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Losing a Future — When Your Baby Doesn’t Come Home


“Mommy Williams, you have visitors.” When you are in the NICU, those are exciting words to hear. Our first child was born at gestational 30 weeks. Premature, but in a range of development that usually has good outcomes even though a NICU (Neonatal Intensive Care Unit) stay is required to encourage weight gain and to assess that other gestational development markers are being met before the baby goes home.

The visitors that day were friends—the wife a pregnancy buddy. We have known each other for years and were excited to have due dates within weeks of each other; hers was in late February, mine early April. So to be standing together the last week of January in the NICU was not part of our plan as friends or as parents.

The few weeks we spent as NICU parents were weeks of extreme up and down emotions. It had been an uneventful pregnancy. Initially, everything seemed to be going well, so within forty-eight hours, we were transitioned from the highest level care room to the next step down. Breathing on his own, maintaining his body temperature, and eating were early challenges he conquered easily. Again, a few days of smooth progress, and we went to the infant PICU (Pediatric Intensive Care Unit). As the nurses cared for our child, we worked to sort out the logistics of bringing home a baby that would need additional monitoring. After a week in the PICU, his feedings became more challenging. He wasn’t having the diaper output that was expected, and a diagnosis of NEC was discovered. This meant we went back to the NICU so he could be more closely cared for and have access to daily babygrams (infant full body x-ray services that are done bed side). We had conferences with the neonatology team discussing the possibility of surgical repair of the area that was most damaged by NEC. Topics included what this would mean for his ability to absorb nutrients, what the growth challenges would be as he aged, and how short gut syndrome would alter how he would develop. The next babygram showed further damage—too extensive to be repaired. We started making airline reservations for grandparents. Three of our parents were able to come and hold him before he died due to complications of prematurity.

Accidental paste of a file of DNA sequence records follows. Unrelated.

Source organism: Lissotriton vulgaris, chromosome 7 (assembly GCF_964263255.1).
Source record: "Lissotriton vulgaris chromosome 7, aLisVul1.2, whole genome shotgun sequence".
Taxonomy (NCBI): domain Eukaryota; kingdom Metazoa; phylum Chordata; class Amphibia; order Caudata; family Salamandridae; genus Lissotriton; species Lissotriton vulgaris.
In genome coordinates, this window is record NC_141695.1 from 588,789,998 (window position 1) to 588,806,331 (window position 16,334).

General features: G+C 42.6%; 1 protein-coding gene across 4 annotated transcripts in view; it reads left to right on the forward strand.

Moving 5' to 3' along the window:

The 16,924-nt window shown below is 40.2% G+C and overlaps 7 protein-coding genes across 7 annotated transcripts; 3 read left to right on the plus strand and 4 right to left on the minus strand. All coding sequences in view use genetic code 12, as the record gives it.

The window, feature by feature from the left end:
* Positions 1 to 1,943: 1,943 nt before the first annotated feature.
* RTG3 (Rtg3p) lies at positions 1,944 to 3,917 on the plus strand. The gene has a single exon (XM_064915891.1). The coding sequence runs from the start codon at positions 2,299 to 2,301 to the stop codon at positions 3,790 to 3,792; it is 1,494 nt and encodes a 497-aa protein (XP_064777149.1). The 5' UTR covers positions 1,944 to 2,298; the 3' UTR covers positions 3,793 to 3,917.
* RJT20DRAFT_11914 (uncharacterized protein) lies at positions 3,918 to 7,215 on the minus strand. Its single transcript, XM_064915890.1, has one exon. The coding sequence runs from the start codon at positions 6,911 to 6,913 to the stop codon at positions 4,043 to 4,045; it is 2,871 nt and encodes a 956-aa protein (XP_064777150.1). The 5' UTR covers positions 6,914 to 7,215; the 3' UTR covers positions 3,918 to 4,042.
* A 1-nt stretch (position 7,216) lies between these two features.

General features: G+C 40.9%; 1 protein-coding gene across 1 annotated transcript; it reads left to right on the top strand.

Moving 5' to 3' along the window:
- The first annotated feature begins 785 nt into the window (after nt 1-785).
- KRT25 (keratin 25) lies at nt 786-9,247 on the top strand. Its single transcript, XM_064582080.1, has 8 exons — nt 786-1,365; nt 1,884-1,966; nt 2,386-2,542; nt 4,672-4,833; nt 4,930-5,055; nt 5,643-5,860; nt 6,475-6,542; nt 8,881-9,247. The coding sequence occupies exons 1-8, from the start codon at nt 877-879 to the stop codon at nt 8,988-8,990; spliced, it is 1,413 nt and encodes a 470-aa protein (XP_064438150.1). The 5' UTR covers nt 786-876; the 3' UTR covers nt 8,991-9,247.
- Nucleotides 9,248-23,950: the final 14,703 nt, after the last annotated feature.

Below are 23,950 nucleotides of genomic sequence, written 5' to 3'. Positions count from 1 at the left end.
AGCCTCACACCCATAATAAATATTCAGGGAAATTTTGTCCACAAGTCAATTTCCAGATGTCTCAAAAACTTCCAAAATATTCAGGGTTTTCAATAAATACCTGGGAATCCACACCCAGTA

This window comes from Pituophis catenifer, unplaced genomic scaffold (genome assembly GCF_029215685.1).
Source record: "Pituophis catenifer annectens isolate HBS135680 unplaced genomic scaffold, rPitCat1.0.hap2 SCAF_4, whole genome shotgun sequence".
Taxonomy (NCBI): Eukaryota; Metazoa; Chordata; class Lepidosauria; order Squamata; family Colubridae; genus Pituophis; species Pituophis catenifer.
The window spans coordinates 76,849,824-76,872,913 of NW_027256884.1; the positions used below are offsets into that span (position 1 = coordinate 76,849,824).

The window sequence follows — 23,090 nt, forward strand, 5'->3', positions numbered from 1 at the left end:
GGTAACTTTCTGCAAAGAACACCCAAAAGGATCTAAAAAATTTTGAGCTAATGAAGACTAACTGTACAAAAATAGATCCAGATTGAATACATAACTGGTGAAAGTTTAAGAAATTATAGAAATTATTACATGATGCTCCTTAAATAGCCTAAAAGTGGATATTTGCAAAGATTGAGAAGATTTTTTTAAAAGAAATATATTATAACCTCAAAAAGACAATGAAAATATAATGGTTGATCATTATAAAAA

Several groups exist across the country to support families as they navigate the often overwhelming NICU experience. The amazing team of volunteers through Parents Reaching Out visit families at several Nashville area hospitals. The Director of PRO, Traci Foyster, is parent to a NICU graduate—making her uniquely aware of what a family may need for support. Another excellent resource is March of Dimes Infant Loss.

Infant loss is a difficult topic to talk about—even among close family and friends. It is a strange grief—loss of expectations and future plans instead of a loss of shared past. When a grandparent or friend dies, there are memories of moments spent together. There are photos or other mementos to buoy you forward as you work through the space that is left by their no longer being with you. When a child dies, for the rest of your time, you as a parent have moments that feel off kilter for no obvious reason until you remember it would have been their birthday or that they would have served as maid of honor at your other child’s wedding. Even seeing a friend’s child that would have been close in age can trigger an emotional response you had not anticipated. The hardest—and ultimately most healing—part of infant loss is sharing the loss with others. Knowing that your child, no matter how far along in development, is at least known to have lived.

Williams Family 09 CroppedLisa and her husband Brandon arrived in Nashville in 2007 from the West Coast. They came for the Meat-n-Threes and never left. During the day (and far too late into the night) Brandon works as a surgeon while Lisa is the go-to parent for their children. Having grown up in the Memphis area, they are glad to be back in the South and closer to family. When not driving children to and from activities, Lisa is an avid cook and jam maker.  Some day she hopes to read a book in it’s entirety that has nothing to do with sleep training, disciplinary concepts, or child rearing.

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